The government plans to restructure Eskom’s board to address an energy crisis, but experts said it would not change much.
Public Enterprises Minister Pravin Gordhan informed the company’s management that a review had been finalized and the board would be “reconstituted and restructured”.
“Government will soon deliberate on the reconstitution of a new and restructured Eskom board, and an announcement will be made in due course,” Gordhan said.
Eskom currently has eight members on its board, about half the number of seats it’s had in the past. The current board was appointed in 2018.
The announcement follows severe pressure on President Cyril Ramaphosa to take drastic steps to end record power outages hobbling economic growth.
Ramaphosa is scheduled to address lawmakers on Thursday about the government’s steps to address the blackouts.
The latest round of blackouts started on 6 September, with electricity being cut for hours at a time daily.
Rolling blackouts caused by the unreliability of Eskom’s poorly maintained and ageing plants first began in 2008.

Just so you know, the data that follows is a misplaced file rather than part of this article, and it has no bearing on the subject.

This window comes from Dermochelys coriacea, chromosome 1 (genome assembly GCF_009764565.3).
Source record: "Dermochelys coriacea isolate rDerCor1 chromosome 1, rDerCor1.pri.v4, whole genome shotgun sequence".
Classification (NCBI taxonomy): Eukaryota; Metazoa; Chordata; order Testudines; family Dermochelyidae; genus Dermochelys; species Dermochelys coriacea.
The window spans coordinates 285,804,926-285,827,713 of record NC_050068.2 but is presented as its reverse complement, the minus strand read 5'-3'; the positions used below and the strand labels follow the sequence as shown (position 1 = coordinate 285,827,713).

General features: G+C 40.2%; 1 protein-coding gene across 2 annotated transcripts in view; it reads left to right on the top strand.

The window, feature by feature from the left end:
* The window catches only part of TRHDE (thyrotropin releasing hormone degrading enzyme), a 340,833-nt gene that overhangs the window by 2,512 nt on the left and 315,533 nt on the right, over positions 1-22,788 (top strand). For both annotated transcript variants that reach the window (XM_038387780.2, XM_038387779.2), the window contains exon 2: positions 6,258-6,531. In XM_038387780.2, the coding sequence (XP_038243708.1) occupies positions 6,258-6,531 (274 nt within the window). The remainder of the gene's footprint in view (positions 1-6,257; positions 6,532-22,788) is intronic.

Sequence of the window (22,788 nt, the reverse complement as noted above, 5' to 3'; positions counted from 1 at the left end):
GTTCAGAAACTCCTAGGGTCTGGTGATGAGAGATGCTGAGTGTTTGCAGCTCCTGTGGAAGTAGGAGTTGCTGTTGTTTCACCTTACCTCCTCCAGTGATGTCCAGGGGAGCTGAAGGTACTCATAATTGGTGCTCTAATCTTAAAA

The government has faced calls by opposition parties, including the Economic Freedom Fighters (EFF), to fire Eskom CEO Andre de Ruyter for failing to stem the outages.
An Eskom spokesman didn’t immediately answer a call or text message seeking comment.
Many experts highlighted that changing the board is a vanity project that is unlikely to address the cause of blackouts in South Africa.
The blackouts are not a result of poor strategic direction and purpose, which are the main functions of a board. Operational problems are to blame.
If the government is serious about ending load-shedding, it should allow Eskom’s management to address the problems without political interference.
The problems include politicizing the state utility, poorly skilled staff, a lack of training, affirmative action, poor budgeting, and corruption.
Connie Mulder, the head of Solidarity’s research institute, said virtue signalling in the form of a new board alone would do little to change things at Eskom.
More important is a change in the directive to effectively manage and repair an ageing coal fleet whilst transitioning out of the state-owned, centralized electricity-generation model.
“The future of energy in South Africa lies in decentralized, privatized generation and distribution,” Mulder said.